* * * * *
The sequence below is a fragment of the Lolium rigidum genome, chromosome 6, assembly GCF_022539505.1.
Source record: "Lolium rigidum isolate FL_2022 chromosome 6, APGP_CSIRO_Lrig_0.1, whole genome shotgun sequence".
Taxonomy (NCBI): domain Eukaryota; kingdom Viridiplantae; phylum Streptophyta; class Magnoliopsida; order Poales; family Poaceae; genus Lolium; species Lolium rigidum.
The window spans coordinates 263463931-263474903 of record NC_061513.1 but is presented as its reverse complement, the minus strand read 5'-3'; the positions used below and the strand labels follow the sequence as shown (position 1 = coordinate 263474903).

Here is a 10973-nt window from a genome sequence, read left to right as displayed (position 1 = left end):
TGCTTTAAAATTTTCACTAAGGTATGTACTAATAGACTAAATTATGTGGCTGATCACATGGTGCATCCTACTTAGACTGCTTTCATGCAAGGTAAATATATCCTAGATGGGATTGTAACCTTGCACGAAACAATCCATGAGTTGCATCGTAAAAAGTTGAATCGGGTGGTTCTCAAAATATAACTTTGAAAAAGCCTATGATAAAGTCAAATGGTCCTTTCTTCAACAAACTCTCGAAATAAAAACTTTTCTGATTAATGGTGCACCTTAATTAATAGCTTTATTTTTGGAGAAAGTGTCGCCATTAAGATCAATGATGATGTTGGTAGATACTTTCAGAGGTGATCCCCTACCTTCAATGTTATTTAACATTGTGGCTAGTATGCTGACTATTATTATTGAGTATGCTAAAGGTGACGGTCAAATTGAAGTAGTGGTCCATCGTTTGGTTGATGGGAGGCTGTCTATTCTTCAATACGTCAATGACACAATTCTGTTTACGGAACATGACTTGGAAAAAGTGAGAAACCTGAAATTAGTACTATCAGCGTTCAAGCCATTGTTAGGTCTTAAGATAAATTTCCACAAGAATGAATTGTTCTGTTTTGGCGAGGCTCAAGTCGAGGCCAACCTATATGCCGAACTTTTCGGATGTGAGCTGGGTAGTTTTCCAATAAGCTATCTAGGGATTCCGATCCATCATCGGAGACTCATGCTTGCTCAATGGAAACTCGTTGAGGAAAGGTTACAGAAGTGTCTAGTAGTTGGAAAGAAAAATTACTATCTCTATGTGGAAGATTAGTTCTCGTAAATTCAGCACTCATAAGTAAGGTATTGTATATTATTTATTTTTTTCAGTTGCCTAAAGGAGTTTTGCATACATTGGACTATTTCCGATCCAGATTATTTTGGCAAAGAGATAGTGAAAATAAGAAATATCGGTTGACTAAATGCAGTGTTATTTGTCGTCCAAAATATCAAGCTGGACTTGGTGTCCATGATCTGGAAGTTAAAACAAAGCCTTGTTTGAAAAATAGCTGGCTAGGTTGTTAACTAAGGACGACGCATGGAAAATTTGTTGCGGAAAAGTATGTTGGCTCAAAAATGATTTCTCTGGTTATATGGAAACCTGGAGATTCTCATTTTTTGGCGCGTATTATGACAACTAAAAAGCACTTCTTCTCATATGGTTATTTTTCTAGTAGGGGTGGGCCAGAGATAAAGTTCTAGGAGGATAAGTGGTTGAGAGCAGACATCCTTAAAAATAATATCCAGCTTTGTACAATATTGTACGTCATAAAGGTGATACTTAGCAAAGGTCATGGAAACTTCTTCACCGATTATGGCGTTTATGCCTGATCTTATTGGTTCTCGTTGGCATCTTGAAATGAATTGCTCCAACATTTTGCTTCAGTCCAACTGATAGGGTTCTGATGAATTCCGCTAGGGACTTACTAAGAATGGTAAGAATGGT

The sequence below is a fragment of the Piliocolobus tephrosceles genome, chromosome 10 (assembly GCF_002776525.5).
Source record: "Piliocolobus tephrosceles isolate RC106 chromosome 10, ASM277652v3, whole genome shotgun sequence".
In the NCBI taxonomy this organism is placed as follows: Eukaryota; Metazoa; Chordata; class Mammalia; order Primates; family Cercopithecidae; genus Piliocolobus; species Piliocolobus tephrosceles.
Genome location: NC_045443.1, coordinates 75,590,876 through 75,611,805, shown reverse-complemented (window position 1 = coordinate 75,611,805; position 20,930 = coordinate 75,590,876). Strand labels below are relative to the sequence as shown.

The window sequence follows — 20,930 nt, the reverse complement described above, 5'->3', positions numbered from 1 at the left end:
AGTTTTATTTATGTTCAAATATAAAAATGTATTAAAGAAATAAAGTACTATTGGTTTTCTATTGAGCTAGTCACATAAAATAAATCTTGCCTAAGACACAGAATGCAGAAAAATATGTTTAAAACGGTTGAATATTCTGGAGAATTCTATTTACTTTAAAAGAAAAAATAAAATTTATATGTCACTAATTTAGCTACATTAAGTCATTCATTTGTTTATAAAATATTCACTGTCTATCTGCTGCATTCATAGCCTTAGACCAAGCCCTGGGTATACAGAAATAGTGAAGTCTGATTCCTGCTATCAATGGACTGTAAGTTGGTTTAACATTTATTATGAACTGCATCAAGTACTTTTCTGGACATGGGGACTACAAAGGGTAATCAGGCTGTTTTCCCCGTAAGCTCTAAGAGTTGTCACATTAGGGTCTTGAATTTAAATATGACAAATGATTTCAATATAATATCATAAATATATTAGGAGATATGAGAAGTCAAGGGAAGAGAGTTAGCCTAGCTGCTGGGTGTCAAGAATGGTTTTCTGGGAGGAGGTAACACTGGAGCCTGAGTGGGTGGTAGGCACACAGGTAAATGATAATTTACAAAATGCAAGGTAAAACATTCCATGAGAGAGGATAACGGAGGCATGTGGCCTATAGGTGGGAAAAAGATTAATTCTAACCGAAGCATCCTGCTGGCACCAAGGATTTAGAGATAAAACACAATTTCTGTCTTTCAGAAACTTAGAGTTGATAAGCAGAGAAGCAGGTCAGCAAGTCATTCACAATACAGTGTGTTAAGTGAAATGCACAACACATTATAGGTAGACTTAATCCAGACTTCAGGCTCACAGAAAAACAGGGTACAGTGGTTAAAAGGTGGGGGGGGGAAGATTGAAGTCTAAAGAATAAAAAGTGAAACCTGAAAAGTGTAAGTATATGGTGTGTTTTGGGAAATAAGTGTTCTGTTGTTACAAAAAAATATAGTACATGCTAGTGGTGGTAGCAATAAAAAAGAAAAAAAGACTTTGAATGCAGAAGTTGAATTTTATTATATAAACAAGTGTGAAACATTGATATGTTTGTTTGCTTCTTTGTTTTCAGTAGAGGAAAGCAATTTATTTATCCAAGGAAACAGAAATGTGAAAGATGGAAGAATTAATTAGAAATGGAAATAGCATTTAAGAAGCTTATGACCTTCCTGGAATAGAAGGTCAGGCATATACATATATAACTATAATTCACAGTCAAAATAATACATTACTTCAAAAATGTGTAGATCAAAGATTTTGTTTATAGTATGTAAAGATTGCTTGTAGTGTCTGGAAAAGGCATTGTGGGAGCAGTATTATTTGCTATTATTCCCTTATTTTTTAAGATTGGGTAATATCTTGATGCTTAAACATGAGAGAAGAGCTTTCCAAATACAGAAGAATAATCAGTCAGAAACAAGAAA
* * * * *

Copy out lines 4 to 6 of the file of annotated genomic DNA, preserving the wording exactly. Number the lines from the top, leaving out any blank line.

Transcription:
The window spans coordinates 263463931-263474903 of record NC_061513.1 but is presented as its reverse complement, the minus strand read 5'-3'; the positions used below and the strand labels follow the sequence as shown (position 1 = coordinate 263474903).

Here is a 10973-nt window from a genome sequence, read left to right as displayed (position 1 = left end):
TGCTTTAAAATTTTCACTAAGGTATGTACTAATAGACTAAATTATGTGGCTGATCACATGGTGCATCCTACTTAGACTGCTTTCATGCAAGGTAAATATATCCTAGATGGGATTGTAACCTTGCACGAAACAATCCATGAGTTGCATCGTAAAAAGTTGAATCGGGTGGTTCTCAAAATATAACTTTGAAAAAGCCTATGATAAAGTCAAATGGTCCTTTCTTCAACAAACTCTCGAAATAAAAACTTTTCTGATTAATGGTGCACCTTAATTAATAGCTTTATTTTTGGAGAAAGTGTCGCCATTAAGATCAATGATGATGTTGGTAGATACTTTCAGAGGTGATCCCCTACCTTCAATGTTATTTAACATTGTGGCTAGTATGCTGACTATTATTATTGAGTATGCTAAAGGTGACGGTCAAATTGAAGTAGTGGTCCATCGTTTGGTTGATGGGAGGCTGTCTATTCTTCAATACGTCAATGACACAATTCTGTTTACGGAACATGACTTGGAAAAAGTGAGAAACCTGAAATTAGTACTATCAGCGTTCAAGCCATTGTTAGGTCTTAAGATAAATTTCCACAAGAATGAATTGTTCTGTTTTGGCGAGGCTCAAGTCGAGGCCAACCTATATGCCGAACTTTTCGGATGTGAGCTGGGTAGTTTTCCAATAAGCTATCTAGGGATTCCGATCCATCATCGGAGACTCATGCTTGCTCAATGGAAACTCGTTGAGGAAAGGTTACAGAAGTGTCTAGTAGTTGGAAAGAAAAATTACTATCTCTATGTGGAAGATTAGTTCTCGTAAATTCAGCACTCATAAGTAAGGTATTGTATATTATTTATTTTTTTCAGTTGCCTAAAGGAGTTTTGCATACATTGGACTATTTCCGATCCAGATTATTTTGGCAAAGAGATAGTGAAAATAAGAAATATCGGTTGACTAAATGCAGTGTTATTTGTCGTCCAAAATATCAAGCTGGACTTGGTGTCCATGATCTGGAAGTTAAAACAAAGCCTTGTTTGAAAAATAGCTGGCTAGGTTGTTAACTAAGGACGACGCATGGAAAATTTGTTGCGGAAAAGTATGTTGGCTCAAAAATGATTTCTCTGGTTATATGGAAACCTGGAGATTCTCATTTTTTGGCGCGTATTATGACAACTAAAAAGCACTTCTTCTCATATGGTTATTTTTCTAGTAGGGGTGGGCCAGAGATAAAGTTCTAGGAGGATAAGTGGTTGAGAGCAGACATCCTTAAAAATAATATCCAGCTTTGTACAATATTGTACGTCATAAAGGTGATACTTAGCAAAGGTCATGGAAACTTCTTCACCGATTATGGCGTTTATGCCTGATCTTATTGGTTCTCGTTGGCATCTTGAAATGAATTGCTCCAACATTTTGCTTCAGTCCAACTGATAGGGTTCTGATGAATTCCGCTAGGGACTTACTAAGAATGGTAAGAATGGT